Vacuum-Tight Epistemic Closure
There's a hilarious moment in this January Salon interview with actress Laura Dern, in which, when asked about her character on the HBO series Enlightened, Dern replies:
...it’s people like her that are actually waking the rest of us up to the fact that we actually shouldn’t be able to watch CNN and then go to sleep. That shouldn’t happen anymore.
It’s now become impossible for me to watch the news before bed. It’s too excruciating. We have to, hopefully, figure out a mindful way to be connected to what’s going on in the world, and try to effect change, but also not completely fall apart.
Well, watching CNN (a division of Time-Warner-CNN) is excruciating for the rest of us, not just employees of HBO (a division of Time-Warner-CNN), which is why no one is watching the network unless they're trapped in airport departure lounges; it's losing in the ratings to not just Fox News and MSNBC, but to its spin-off channel Headline News as well. And then there's the rest of us, who get our news from the Web, so that we can bypass preening liberal anchormen entirely. (Which is what Olivia Munn, another HBO-employed actress, recently dinged her sister network for having.)
But beyond concerns of taste and content, Dern's insomnia and fear of falling apart may be fueled by what Daniel Greenfield of the Sultan Knish blog dubs "The Closing of the Liberal Mind." After contrasting the worldview of those who self-described as liberals in the 1950s and early to mid-'60s, Greenfield describes the 21st century left's mentality and its vacuum-sealed level of epistemic closure:
The newspapers you read, the textbooks you studied, the movies you watch, the professors who taught you and every adult you grew up with all reflect your point of view. You have no sense of being marginalized or out of step. Nor do you have any sense that there is another point of view out there. Only ranks of ignorant teabaggers paid for by corporate money who are about to be swept away into the dustbin of history as soon as the multicultural youth of tomorrow put together another Hip-Hop Against AIDS protest.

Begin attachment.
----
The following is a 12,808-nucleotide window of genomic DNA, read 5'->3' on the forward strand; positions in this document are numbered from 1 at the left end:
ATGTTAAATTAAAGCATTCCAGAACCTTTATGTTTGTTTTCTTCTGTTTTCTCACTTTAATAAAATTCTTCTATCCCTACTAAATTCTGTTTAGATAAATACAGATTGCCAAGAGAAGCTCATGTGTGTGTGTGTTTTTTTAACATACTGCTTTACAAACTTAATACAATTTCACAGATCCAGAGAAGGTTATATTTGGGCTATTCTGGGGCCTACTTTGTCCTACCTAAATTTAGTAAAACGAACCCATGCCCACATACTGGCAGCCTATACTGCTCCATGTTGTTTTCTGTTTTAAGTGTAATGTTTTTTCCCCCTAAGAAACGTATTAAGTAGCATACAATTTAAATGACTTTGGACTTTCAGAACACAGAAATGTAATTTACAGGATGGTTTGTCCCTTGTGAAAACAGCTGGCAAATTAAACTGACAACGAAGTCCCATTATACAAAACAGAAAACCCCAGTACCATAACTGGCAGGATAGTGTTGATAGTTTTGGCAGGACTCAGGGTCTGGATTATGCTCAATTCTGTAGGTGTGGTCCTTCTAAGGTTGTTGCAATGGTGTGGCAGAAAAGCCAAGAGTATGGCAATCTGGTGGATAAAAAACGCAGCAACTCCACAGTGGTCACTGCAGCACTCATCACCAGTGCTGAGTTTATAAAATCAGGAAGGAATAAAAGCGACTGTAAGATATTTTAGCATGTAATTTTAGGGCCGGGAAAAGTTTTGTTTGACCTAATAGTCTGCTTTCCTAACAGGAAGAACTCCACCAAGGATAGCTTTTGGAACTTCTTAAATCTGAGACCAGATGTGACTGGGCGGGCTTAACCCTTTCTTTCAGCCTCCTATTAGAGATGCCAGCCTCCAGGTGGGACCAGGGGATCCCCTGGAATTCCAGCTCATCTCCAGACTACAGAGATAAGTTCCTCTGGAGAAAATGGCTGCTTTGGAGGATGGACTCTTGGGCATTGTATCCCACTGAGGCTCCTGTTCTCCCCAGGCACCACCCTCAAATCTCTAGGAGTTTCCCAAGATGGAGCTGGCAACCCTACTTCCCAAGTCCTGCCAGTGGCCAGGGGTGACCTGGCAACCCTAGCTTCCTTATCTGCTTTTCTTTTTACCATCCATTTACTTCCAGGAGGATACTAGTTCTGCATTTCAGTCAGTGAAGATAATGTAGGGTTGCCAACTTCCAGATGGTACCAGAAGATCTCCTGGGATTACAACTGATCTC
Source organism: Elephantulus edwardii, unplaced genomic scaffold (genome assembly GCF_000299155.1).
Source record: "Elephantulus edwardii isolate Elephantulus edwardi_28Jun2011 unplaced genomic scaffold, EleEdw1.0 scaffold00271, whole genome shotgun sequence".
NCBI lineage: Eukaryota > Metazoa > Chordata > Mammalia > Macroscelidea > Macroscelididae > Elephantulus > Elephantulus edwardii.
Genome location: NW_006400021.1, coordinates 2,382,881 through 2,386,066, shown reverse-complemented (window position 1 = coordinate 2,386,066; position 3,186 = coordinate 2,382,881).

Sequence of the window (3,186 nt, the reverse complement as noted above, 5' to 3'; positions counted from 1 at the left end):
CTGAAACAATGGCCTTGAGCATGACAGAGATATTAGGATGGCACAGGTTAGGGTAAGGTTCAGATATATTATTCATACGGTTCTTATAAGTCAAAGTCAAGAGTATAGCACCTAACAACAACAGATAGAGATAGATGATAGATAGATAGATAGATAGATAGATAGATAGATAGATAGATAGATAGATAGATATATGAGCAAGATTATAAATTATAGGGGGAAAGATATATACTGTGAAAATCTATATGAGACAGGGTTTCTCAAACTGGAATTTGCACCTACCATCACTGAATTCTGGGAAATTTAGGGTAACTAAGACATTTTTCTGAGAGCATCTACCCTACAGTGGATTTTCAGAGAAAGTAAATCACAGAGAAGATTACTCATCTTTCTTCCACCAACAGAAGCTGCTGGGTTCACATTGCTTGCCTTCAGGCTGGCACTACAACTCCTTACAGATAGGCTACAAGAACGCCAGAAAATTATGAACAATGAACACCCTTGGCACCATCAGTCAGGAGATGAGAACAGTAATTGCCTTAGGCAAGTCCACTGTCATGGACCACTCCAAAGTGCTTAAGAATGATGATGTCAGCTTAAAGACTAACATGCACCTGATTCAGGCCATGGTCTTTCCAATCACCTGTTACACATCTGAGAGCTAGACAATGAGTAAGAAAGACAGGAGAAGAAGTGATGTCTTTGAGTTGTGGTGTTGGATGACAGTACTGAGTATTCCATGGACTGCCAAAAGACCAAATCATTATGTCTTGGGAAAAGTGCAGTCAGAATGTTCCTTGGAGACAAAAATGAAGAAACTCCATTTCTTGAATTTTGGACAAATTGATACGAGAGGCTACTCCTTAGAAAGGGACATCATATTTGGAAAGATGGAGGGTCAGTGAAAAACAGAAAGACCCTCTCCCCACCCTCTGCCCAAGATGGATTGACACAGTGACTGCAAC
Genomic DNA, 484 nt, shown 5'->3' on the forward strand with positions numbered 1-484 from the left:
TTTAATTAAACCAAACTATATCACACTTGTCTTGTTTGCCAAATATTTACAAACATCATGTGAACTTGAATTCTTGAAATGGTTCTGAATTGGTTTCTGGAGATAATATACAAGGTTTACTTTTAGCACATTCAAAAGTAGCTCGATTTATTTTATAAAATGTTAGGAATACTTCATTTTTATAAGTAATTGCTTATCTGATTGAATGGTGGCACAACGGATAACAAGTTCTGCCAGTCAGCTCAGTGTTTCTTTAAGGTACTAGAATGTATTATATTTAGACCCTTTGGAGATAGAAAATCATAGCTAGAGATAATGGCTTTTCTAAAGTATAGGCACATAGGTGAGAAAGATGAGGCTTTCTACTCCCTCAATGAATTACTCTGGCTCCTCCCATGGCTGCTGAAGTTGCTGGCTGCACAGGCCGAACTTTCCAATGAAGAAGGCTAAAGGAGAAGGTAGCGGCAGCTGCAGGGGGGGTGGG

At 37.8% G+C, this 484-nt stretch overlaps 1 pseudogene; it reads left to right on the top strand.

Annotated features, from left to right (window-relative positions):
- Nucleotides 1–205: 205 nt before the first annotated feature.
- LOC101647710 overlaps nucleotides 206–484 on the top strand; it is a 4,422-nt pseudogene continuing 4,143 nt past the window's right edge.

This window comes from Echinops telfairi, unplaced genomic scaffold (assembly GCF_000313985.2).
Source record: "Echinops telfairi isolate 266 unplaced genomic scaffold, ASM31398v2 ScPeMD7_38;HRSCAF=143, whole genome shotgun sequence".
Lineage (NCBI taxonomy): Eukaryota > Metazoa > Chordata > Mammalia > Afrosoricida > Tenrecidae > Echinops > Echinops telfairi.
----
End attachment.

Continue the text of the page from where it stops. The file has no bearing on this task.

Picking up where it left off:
You live in a bubble and you see no need for an open society or for maintaining the integrity of institutions such as journalism or the scientific community. The very idea of objectivity is at odds with your entire way of thinking because it presumes that there is some higher truth than the one propounded by the progressive reality-based community. And you know, with the casual faith of any born believer, that this is not possible.
As a journalist, you report a progressive narrative. The other side doesn't exist except as an obstacle, a stumbling block to the forward march of progress. They are only there to be ridiculed out of history. When you see numbers showing that very little of the country trusts the media, you disregard them, because what else are all those strange people in flyover country going to do anyway? Stop watching CNN? Stop reading Newsweek? And so what if they do? Who needs them anyway?
When Bob Woodward calls out the White House on a point of fact and then on the treatment of journalists, you load up the contempt cannons and let him have it. You mock him for being an egotist, for making the story all about him, for being a sissy and a coward and a bad journalist. None of these things are significant in detail. They are conveniences and the mockers are far more guilty of them than the mockee. You really mock him for the same reason that you mock Republicans. You mock him because he has become an obstacle in the forward march of progress and in the post-journalistic era, snark is the easiest and cheapest weapon in your social arsenal. The one that denotes superiority through contempt, rather than truth.
Woodward might say that the facts matter, but that's old-school journalism thinking. There are no more facts, only fact checks. And those fact checks are meant to prove that we are right and they are wrong. That is the purpose of the media. It's the purpose of new journalists who spin coverage and cut and paste talking points from the White House and Media Matters because it tells them in which direction to point their fire at.
Read the whole thing.
Oh, and speaking of Salon, the Website where we began our post, its editor-at-large has a new book due out next month titled, What's the Matter with White People? What could go wrong, with a title like that?
(Via Maggie's Farm, which is loaded with plenty of additional links awaiting your perusal.)
Related: Roger L. Simon asks, "Is Barack Obama’s goal the creation of a one-party system?"